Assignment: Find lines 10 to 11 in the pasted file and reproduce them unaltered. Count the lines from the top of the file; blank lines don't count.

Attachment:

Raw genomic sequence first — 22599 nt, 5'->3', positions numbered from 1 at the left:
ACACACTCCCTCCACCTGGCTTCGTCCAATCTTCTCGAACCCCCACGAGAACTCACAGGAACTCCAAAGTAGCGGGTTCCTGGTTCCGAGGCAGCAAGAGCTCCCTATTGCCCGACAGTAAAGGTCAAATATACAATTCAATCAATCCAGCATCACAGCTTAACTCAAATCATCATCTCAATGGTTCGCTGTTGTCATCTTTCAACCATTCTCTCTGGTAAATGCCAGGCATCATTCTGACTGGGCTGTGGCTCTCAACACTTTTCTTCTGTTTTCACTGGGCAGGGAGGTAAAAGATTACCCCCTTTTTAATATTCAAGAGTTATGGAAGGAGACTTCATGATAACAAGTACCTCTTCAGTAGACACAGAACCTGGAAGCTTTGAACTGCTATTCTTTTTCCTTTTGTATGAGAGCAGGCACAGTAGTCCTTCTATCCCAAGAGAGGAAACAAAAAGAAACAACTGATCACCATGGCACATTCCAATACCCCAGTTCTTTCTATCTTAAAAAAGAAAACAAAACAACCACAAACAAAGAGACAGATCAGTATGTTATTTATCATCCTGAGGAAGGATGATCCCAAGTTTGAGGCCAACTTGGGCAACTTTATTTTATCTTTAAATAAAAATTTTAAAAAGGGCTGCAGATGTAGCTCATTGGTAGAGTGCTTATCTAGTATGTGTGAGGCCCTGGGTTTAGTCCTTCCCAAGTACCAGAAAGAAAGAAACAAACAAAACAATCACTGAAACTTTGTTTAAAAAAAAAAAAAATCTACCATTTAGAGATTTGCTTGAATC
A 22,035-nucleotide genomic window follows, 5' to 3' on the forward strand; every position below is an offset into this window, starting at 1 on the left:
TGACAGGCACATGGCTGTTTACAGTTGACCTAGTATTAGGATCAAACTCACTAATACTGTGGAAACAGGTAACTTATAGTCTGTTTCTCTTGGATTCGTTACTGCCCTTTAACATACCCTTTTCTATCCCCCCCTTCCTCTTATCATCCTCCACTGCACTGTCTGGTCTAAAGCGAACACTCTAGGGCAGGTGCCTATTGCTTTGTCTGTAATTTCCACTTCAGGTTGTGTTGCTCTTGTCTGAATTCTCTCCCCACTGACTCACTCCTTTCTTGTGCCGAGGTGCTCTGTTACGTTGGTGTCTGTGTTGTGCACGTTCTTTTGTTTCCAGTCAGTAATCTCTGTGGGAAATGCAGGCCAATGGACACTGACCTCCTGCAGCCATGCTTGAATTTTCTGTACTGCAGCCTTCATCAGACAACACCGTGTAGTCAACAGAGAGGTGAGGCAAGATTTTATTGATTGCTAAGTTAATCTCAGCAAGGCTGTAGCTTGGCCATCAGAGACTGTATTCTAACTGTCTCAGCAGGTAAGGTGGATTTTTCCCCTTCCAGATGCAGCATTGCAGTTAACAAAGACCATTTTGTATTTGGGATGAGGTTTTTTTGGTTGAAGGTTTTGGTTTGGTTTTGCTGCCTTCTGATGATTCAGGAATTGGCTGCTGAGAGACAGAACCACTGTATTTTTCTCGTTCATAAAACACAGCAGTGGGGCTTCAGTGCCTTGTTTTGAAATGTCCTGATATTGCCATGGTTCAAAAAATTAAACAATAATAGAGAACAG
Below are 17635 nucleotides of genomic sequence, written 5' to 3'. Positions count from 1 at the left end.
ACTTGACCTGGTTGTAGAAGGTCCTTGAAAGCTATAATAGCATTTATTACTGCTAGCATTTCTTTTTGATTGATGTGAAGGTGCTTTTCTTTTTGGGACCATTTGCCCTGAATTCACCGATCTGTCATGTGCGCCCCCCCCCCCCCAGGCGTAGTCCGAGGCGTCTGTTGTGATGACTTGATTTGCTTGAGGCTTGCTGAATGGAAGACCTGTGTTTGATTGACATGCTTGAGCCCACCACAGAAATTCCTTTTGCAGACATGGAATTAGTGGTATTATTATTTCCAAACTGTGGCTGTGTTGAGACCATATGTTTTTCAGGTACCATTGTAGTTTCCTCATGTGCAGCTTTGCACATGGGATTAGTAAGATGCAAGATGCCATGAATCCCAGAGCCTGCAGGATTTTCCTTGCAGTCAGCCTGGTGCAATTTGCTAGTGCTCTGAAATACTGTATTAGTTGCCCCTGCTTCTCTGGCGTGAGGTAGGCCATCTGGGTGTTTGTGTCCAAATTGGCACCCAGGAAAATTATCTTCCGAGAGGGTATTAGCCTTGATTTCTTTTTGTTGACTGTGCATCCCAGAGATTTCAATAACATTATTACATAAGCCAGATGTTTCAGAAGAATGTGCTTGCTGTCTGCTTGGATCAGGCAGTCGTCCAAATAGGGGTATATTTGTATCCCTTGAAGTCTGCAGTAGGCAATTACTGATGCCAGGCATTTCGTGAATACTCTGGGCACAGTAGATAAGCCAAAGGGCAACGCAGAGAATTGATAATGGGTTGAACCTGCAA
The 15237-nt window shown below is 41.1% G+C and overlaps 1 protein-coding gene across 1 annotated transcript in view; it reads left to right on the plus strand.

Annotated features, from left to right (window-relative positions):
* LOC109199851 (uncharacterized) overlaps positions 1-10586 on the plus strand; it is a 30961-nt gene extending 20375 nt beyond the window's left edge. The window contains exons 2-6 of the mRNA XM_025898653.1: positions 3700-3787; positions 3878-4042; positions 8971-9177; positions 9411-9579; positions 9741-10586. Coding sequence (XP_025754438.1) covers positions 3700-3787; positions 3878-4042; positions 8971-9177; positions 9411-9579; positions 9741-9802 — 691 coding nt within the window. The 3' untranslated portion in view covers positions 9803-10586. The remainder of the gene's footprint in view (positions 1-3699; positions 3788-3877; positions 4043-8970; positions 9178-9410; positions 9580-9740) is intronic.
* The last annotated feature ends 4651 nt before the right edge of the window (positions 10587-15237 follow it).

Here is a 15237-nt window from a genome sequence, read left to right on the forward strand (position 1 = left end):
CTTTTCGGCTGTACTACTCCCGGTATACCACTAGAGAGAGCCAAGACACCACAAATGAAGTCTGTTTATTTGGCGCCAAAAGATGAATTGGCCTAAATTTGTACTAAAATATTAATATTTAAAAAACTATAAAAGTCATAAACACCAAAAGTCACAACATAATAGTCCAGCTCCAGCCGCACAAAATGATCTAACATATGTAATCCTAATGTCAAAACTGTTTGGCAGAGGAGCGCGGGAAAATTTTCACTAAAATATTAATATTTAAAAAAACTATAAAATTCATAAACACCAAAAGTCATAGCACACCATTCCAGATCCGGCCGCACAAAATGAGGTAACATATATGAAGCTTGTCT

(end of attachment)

* The last annotated feature ends 4651 nt before the right edge of the window (positions 10587-15237 follow it).

Here is a 15237-nt window from a genome sequence, read left to right on the forward strand (position 1 = left end):